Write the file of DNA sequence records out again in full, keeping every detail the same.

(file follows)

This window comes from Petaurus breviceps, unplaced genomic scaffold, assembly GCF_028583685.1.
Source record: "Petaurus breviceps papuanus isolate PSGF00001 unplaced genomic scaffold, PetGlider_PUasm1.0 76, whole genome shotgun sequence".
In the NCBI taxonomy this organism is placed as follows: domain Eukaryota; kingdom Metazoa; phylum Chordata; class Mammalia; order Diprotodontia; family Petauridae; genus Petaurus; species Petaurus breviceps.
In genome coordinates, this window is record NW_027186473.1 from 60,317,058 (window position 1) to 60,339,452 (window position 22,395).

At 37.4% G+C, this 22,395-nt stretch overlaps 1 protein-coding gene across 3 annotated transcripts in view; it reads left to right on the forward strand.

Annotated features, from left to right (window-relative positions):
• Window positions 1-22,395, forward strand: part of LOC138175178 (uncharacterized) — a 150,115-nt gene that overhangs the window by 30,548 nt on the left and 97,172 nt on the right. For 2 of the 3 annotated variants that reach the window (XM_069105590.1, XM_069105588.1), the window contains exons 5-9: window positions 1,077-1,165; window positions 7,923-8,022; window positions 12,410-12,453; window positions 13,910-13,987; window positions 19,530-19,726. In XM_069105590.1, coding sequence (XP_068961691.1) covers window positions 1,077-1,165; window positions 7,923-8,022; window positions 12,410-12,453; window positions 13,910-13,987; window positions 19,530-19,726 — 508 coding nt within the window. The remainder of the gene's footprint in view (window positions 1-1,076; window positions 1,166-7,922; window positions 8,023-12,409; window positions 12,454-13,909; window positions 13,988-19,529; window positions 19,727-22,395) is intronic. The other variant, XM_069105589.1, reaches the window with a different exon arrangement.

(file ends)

This window comes from Petaurus breviceps, unplaced genomic scaffold, assembly GCF_028583685.1.
Source record: "Petaurus breviceps papuanus isolate PSGF00001 unplaced genomic scaffold, PetGlider_PUasm1.0 76, whole genome shotgun sequence".
In the NCBI taxonomy this organism is placed as follows: domain Eukaryota; kingdom Metazoa; phylum Chordata; class Mammalia; order Diprotodontia; family Petauridae; genus Petaurus; species Petaurus breviceps.
In genome coordinates, this window is record NW_027186473.1 from 60,317,058 (window position 1) to 60,339,452 (window position 22,395).

At 37.4% G+C, this 22,395-nt stretch overlaps 1 protein-coding gene across 3 annotated transcripts in view; it reads left to right on the forward strand.

Annotated features, from left to right (window-relative positions):
• Window positions 1-22,395, forward strand: part of LOC138175178 (uncharacterized) — a 150,115-nt gene that overhangs the window by 30,548 nt on the left and 97,172 nt on the right. For 2 of the 3 annotated variants that reach the window (XM_069105590.1, XM_069105588.1), the window contains exons 5-9: window positions 1,077-1,165; window positions 7,923-8,022; window positions 12,410-12,453; window positions 13,910-13,987; window positions 19,530-19,726. In XM_069105590.1, coding sequence (XP_068961691.1) covers window positions 1,077-1,165; window positions 7,923-8,022; window positions 12,410-12,453; window positions 13,910-13,987; window positions 19,530-19,726 — 508 coding nt within the window. The remainder of the gene's footprint in view (window positions 1-1,076; window positions 1,166-7,922; window positions 8,023-12,409; window positions 12,454-13,909; window positions 13,988-19,529; window positions 19,727-22,395) is intronic. The other variant, XM_069105589.1, reaches the window with a different exon arrangement.